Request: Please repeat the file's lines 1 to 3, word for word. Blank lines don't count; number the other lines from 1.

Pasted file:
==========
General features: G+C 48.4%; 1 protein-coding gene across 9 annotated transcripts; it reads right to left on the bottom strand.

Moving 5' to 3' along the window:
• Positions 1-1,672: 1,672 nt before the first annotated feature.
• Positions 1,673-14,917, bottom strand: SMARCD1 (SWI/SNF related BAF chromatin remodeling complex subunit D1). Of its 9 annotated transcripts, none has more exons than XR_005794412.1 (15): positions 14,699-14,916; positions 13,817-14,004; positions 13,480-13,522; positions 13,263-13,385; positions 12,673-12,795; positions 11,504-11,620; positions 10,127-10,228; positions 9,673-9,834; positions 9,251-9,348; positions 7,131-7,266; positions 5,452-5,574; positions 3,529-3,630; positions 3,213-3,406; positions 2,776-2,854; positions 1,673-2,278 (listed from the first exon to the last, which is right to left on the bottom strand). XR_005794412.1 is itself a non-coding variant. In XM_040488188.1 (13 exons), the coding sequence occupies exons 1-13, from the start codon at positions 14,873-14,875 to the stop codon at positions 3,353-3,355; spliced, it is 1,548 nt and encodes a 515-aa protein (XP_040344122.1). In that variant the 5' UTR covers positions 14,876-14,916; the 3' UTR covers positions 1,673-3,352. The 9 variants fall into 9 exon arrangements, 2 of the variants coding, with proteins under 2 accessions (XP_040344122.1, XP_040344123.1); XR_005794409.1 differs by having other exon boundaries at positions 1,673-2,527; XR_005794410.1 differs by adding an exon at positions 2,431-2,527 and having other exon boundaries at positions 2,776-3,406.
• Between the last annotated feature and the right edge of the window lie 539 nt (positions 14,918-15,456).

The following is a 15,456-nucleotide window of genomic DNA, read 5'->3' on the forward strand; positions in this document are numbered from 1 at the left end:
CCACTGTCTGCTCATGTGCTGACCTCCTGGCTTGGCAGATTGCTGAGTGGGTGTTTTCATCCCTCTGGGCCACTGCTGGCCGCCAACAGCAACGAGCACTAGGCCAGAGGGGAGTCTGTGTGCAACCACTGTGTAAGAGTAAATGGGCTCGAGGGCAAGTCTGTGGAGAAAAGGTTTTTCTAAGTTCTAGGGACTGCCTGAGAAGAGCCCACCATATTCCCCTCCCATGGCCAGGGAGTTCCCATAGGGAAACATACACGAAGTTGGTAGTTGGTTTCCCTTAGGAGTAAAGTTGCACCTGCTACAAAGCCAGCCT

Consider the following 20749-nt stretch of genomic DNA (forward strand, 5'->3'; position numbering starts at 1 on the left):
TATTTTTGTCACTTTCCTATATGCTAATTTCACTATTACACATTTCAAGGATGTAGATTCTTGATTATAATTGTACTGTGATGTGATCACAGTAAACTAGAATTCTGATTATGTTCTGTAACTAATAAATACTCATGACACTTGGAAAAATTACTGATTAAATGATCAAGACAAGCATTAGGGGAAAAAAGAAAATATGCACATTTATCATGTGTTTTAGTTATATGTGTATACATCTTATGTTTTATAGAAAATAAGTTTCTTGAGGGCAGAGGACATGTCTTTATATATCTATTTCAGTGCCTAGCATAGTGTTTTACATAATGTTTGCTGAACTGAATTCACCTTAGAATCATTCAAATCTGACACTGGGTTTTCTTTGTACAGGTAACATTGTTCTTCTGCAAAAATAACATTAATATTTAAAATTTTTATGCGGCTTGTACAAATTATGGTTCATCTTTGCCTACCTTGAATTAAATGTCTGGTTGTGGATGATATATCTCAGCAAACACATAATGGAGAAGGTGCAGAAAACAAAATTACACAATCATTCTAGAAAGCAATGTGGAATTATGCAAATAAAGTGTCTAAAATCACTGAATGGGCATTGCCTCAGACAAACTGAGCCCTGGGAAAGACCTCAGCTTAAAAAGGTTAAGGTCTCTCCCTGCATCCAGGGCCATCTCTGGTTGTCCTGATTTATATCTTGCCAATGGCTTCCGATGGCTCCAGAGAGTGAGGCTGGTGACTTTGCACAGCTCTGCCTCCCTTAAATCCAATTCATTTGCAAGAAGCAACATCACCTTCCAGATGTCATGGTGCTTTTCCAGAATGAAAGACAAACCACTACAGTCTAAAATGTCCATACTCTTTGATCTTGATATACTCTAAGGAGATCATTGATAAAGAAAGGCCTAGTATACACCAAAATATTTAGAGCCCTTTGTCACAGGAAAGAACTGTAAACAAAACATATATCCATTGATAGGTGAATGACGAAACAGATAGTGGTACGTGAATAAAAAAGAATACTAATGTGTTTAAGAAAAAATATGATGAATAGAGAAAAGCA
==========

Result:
General features: G+C 48.4%; 1 protein-coding gene across 9 annotated transcripts; it reads right to left on the bottom strand.

Moving 5' to 3' along the window:
• Positions 1-1,672: 1,672 nt before the first annotated feature.